About You (Part 1)
How different are you from a computer version of yourself? (Photo via Tech PowerUp Forums)
Have you ever wondered what it would be like if you could be a wizard in real life?
You probably imagine magic wands, being like Harry Potter or causing your hated boss to vanish with a snap of your fingers. Sorry to burst you bubble, that’s impossible. If you’ve ever played a table top or computer role-playing game such as Oblivion however, you’ve probably gotten a taste of what that might be like.
What if these role playing games could actually teach you something about yourself? Like looking in a mirror. (Okay, you psychology researchers you can smile now.) Say…
How You Set and Keep Goals
Are you going to be a hard working, practical warrior? An easy going, salesman thief? A technology, engineering wizard? That’s like choosing the job you want (the job that really, really suits you). Funny it’s so easy in a game and yet in real life many people have no clue.
It’s also related to choosing your real life goals. Having that goal helps you figure out what your best skills should be and what to work on.
In some roleplaying games (like Oblivion) you can make up your own class. It’s a lot harder though just as rewarding. In real life that’s like becoming an entrepreneur who starts their own business. Risk taking players only though.
And what about…
How Much You Like Practicing
Time is a created thing. To say ‘I don’t have time,’ is like saying, ‘I don’t want to.’
~ Lao Tzu
Oblivion as a role playing game is the best example of why practice, practice, practice makes you a more powerful character. In the game you have to constantly practice key skills for your character type that lets you:
- Become better at doing those skills (like turning lead into gold — if only!).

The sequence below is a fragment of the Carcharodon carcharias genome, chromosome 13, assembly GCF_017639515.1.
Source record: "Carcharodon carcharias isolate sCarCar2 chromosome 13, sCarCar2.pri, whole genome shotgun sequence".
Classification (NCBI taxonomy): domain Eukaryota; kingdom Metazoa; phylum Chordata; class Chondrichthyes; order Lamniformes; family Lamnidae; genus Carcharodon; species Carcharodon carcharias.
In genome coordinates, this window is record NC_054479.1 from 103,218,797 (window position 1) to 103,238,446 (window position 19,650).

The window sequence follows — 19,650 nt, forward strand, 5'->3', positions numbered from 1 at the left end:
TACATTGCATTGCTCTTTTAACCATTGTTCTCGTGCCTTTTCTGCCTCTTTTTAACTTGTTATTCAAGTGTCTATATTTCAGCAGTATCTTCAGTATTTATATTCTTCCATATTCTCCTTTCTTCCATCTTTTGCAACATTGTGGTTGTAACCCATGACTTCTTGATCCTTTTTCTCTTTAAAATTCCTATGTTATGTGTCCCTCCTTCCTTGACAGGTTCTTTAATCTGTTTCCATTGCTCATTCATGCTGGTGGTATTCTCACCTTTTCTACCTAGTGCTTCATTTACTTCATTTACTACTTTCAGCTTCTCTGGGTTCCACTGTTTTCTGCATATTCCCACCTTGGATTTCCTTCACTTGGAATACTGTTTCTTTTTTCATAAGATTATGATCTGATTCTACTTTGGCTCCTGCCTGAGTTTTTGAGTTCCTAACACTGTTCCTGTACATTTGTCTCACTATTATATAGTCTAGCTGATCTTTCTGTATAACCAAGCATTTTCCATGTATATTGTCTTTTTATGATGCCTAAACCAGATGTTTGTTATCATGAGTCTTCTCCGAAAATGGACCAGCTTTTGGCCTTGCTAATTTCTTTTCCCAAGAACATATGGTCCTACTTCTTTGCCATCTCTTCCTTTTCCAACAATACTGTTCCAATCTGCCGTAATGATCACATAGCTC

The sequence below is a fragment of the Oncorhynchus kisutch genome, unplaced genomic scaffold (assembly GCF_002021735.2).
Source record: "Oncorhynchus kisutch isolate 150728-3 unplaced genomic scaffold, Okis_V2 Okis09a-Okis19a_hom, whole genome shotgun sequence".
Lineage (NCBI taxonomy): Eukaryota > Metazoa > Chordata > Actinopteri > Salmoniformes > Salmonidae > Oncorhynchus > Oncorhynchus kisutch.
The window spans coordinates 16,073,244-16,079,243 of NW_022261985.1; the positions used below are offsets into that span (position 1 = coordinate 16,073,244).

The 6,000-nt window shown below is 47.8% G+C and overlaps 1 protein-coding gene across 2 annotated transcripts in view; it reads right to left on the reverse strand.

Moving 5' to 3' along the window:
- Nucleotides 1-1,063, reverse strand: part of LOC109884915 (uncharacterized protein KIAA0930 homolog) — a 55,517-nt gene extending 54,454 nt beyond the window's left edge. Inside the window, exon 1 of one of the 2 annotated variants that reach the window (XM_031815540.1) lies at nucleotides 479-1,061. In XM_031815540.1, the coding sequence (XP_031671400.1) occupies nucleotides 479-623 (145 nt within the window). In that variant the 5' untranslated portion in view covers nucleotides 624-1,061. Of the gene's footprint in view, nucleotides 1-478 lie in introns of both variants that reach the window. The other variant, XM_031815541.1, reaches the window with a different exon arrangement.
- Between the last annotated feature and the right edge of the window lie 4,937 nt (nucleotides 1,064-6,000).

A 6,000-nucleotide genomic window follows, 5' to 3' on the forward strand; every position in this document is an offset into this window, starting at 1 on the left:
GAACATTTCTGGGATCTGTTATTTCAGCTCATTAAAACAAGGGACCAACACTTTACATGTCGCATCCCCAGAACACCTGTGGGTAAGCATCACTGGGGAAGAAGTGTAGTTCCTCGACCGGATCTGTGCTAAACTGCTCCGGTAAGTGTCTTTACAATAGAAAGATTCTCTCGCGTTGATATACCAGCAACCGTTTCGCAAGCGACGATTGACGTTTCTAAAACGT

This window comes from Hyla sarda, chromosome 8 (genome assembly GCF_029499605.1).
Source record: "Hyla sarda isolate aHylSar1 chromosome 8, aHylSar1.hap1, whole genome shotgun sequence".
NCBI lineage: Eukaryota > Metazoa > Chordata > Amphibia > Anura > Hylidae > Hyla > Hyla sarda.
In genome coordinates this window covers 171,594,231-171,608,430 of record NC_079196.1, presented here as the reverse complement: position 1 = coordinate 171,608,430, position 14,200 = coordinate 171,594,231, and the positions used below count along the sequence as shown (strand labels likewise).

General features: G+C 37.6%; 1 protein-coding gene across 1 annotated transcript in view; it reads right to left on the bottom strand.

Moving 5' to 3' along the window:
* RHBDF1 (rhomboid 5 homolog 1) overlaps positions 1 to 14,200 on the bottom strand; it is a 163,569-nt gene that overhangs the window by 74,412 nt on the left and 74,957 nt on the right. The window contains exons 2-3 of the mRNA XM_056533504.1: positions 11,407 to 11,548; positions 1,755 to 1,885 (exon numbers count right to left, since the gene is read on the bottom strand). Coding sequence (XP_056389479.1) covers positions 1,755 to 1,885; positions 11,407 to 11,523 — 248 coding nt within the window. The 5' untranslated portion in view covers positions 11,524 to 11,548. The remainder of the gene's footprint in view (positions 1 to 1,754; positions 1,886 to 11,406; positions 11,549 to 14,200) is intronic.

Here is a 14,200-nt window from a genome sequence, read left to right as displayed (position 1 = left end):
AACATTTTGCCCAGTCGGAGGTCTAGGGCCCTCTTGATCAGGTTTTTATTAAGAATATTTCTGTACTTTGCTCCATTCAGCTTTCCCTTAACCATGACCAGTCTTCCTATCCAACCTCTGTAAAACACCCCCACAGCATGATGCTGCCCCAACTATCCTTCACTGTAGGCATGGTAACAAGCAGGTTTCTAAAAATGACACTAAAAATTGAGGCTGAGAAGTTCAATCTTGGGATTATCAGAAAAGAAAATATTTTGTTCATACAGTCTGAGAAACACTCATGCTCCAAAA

- Level up your character. (like getting a promotion to manager or CEO)
In a game like Oblivion you literally have to swing your sword or cast spells over and over again to gain “experience”. You want to be a master of making jack-o-lanterns? Keep on making them and you’ll figure out every trick in the book to do it.
Can you stand doing something over and over again unless you like to?
Practicing the smart way means knowing what you want to be (or your vision of it — your class). If you’re clueless about what your end goal is, you’ll be spreading yourself thin practicing too many skills and your character will be weaker overall (though you’ll be pretty flexible for standing in on a pinch).
How Patient and Hard Working You Are
In a roleplaying game, it can take a lot of time to reach “high” levels of skill and experience for your character. Just like real life of course. In real life you have to take on the challenges that come your way and get around them.
In a game it’s similar, you have to beat the monsters, finish the side quests (side jobs) for extra cash and experience and solve puzzles (i.e. like how to market your product all over the East coast).
All in the name of your ultimate goal or desire — whatever that happens to be. In a game it might be Archmage of the Mage’s Guild or defeat the evil villain of the entire game. In real life it might be traveling to Greece to set up the bike shop you always dreamed of running, helping your community get clean fresh water through a nonprofit organization or becoming a successful head of your own company.
Here’s a key thing to keep in mind — spend less time playing these games (unless they’re educational, for training) and spend more time on YOU (the real life character). Work on YOU.
So you know 3 of the 8 things that roleplaying games can show you about yourself — your goal setting approach, your practice “work ethic” and how patient you are. What could the other 5 things be?
Is there anything you think that’s been missed?
PS. Yes, I’m a jack of many trades however I do have key skills that I’m better at over others — know what you want and what skills you need to work on to get there.
Did you like this? If so, please bookmark it, RSS feed.